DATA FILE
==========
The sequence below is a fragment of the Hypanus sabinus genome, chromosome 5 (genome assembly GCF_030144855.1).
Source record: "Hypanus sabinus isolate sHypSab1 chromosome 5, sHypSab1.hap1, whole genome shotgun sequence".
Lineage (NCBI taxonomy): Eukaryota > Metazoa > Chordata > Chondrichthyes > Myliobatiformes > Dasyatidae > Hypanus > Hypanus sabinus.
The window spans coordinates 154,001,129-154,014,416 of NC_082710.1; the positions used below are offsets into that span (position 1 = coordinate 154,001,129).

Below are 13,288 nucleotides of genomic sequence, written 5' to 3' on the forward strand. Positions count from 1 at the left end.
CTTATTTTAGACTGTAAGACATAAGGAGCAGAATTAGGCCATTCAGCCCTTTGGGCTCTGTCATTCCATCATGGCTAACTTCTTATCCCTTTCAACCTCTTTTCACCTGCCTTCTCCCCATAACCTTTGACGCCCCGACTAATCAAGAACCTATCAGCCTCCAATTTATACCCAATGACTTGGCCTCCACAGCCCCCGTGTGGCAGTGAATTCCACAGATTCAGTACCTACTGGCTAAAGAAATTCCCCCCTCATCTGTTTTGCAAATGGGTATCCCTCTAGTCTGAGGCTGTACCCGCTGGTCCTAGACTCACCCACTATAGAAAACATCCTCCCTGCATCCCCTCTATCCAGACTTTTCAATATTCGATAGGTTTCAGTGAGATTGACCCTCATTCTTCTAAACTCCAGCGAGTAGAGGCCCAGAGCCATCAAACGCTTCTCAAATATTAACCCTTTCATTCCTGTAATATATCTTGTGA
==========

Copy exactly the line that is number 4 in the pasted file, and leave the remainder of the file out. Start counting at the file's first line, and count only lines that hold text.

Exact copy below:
The window spans coordinates 154,001,129-154,014,416 of NC_082710.1; the positions used below are offsets into that span (position 1 = coordinate 154,001,129).